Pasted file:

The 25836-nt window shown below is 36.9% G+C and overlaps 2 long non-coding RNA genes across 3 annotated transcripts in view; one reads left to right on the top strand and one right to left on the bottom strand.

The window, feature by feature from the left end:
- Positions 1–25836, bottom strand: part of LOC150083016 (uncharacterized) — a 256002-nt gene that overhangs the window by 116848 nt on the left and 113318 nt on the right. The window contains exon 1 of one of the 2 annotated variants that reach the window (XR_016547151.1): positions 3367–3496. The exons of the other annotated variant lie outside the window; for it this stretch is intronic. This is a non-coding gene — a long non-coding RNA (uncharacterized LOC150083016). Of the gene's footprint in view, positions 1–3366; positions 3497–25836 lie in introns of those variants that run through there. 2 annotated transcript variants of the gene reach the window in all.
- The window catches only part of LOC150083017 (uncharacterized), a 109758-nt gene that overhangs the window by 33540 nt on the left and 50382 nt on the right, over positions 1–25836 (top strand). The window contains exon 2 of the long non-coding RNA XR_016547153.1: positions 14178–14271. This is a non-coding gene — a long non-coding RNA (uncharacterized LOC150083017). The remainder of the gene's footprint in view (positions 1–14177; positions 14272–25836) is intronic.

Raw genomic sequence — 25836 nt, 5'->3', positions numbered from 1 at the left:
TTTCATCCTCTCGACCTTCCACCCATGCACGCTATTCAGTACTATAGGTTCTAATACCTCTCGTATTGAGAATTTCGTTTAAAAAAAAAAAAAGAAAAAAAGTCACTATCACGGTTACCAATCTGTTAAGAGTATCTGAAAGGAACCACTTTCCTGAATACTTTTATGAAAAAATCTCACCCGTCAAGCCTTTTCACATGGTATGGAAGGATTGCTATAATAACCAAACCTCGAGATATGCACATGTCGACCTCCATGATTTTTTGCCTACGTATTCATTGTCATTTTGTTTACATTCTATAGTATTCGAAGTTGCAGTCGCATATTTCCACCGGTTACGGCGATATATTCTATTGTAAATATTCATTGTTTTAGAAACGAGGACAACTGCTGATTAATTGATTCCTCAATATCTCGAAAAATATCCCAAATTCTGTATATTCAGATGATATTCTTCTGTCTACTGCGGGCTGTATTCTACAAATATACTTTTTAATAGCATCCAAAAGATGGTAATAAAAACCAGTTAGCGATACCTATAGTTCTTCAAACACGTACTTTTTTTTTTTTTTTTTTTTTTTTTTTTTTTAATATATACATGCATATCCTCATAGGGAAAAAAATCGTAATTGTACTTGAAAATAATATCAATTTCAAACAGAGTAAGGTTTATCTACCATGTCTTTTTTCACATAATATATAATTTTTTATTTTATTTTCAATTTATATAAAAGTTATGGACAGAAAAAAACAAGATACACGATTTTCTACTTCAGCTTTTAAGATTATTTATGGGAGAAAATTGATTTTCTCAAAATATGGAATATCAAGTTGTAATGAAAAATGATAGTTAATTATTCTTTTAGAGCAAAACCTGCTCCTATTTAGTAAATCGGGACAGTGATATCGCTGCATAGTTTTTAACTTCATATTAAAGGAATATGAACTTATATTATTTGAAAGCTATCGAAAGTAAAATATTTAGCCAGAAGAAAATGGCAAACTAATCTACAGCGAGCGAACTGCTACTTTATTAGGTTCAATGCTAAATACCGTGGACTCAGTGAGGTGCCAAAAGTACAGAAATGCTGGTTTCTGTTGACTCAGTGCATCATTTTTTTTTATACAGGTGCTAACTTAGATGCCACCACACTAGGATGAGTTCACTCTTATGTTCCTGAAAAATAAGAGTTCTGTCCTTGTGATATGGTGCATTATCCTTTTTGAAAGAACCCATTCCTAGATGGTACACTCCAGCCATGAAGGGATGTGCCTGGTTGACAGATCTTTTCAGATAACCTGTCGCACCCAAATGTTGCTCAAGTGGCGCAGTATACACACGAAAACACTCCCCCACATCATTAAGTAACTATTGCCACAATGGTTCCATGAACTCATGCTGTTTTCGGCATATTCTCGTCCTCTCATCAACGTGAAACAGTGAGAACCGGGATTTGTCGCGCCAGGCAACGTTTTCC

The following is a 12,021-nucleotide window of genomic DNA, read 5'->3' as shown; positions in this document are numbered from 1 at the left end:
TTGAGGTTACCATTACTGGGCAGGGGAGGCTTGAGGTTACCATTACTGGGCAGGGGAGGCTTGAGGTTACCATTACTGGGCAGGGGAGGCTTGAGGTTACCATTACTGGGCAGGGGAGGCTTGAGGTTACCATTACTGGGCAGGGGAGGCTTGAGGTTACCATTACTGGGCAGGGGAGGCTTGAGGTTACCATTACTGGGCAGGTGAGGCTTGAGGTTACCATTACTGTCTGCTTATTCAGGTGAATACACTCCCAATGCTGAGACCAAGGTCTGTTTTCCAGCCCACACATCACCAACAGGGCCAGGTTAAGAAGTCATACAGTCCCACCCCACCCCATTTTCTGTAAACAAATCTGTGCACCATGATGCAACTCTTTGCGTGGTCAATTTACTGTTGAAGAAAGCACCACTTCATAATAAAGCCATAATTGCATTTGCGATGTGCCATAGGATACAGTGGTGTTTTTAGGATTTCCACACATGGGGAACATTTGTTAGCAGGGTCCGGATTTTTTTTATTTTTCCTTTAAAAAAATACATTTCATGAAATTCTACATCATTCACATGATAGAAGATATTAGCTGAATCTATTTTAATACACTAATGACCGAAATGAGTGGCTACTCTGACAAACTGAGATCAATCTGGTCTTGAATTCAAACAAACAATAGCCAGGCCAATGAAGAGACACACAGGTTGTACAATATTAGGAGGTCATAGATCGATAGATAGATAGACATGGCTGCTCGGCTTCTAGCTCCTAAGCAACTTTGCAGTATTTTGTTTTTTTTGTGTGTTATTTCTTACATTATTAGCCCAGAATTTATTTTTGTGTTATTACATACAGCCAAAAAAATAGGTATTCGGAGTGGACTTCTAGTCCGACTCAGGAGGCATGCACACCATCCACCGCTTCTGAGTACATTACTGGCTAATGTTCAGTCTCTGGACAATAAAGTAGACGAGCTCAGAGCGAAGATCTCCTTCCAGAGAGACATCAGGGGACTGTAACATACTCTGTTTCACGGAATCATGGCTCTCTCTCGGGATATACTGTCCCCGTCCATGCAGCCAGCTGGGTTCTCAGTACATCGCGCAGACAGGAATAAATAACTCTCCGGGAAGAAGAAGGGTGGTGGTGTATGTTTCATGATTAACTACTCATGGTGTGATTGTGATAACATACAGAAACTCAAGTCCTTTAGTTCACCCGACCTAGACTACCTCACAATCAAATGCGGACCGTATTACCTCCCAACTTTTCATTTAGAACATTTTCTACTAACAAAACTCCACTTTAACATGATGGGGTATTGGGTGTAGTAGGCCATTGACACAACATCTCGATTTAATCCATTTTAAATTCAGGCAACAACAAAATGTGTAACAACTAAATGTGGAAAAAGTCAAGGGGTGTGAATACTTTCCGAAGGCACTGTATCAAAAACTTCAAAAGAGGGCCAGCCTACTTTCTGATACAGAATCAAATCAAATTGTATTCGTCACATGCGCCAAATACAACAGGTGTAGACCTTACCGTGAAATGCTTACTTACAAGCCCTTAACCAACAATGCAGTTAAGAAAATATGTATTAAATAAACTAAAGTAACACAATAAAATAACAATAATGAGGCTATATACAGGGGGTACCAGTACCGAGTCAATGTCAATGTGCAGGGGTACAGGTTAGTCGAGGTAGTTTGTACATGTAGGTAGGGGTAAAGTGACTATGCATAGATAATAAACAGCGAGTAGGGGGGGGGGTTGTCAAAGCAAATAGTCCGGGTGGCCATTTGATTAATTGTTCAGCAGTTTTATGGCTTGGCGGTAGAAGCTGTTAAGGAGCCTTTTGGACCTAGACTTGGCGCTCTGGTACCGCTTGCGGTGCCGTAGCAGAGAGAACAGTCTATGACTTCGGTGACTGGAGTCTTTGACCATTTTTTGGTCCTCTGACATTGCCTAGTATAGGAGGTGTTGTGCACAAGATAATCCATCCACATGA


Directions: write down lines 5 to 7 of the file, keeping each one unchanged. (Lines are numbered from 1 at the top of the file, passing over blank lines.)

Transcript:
Raw genomic sequence — 25836 nt, 5'->3', positions numbered from 1 at the left:
TTTCATCCTCTCGACCTTCCACCCATGCACGCTATTCAGTACTATAGGTTCTAATACCTCTCGTATTGAGAATTTCGTTTAAAAAAAAAAAAAGAAAAAAAGTCACTATCACGGTTACCAATCTGTTAAGAGTATCTGAAAGGAACCACTTTCCTGAATACTTTTATGAAAAAATCTCACCCGTCAAGCCTTTTCACATGGTATGGAAGGATTGCTATAATAACCAAACCTCGAGATATGCACATGTCGACCTCCATGATTTTTTGCCTACGTATTCATTGTCATTTTGTTTACATTCTATAGTATTCGAAGTTGCAGTCGCATATTTCCACCGGTTACGGCGATATATTCTATTGTAAATATTCATTGTTTTAGAAACGAGGACAACTGCTGATTAATTGATTCCTCAATATCTCGAAAAATATCCCAAATTCTGTATATTCAGATGATATTCTTCTGTCTACTGCGGGCTGTATTCTACAAATATACTTTTTAATAGCATCCAAAAGATGGTAATAAAAACCAGTTAGCGATACCTATAGTTCTTCAAACACGTACTTTTTTTTTTTTTTTTTTTTTTTTTTTTTTTAATATATACATGCATATCCTCATAGGGAAAAAAATCGTAATTGTACTTGAAAATAATATCAATTTCAAACAGAGTAAGGTTTATCTACCATGTCTTTTTTCACATAATATATAATTTTTTATTTTATTTTCAATTTATATAAAAGTTATGGACAGAAAAAAACAAGATACACGATTTTCTACTTCAGCTTTTAAGATTATTTATGGGAGAAAATTGATTTTCTCAAAATATGGAATATCAAGTTGTAATGAAAAATGATAGTTAATTATTCTTTTAGAGCAAAACCTGCTCCTATTTAGTAAATCGGGACAGTGATATCGCTGCATAGTTTTTAACTTCATATTAAAGGAATATGAACTTATATTATTTGAAAGCTATCGAAAGTAAAATATTTAGCCAGAAGAAAATGGCAAACTAATCTACAGCGAGCGAACTGCTACTTTATTAGGTTCAATGCTAAATACCGTGGACTCAGTGAGGTGCCAAAAGTACAGAAATGCTGGTTTCTGTTGACTCAGTGCATCATTTTTTTTTATACAGGTGCTAACTTAGATGCCACCACACTAGGATGAGTTCACTCTTATGTTCCTGAAAAATAAGAGTTCTGTCCTTGTGATATGGTGCATTATCCTTTTTGAAAGAACCCATTCCTAGATGGTACACTCCAGCCATGAAGGGATGTGCCTGGTTGACAGATCTTTTCAGATAACCTGTCGCACCCAAATGTTGCTCAAGTGGCGCAGTATACACACGAAAACACTCCCCCACATCATTAAGTAACTATTGCCACAATGGTTCCATGAACTCATGCTGTTTTCGGCATATTCTCGTCCTCTCATCAACGTGAAACAGTGAGAACCGGGATTTGTCGCGCCAGGCAACGTTTTCC

The following is a 12,021-nucleotide window of genomic DNA, read 5'->3' as shown; positions in this document are numbered from 1 at the left end: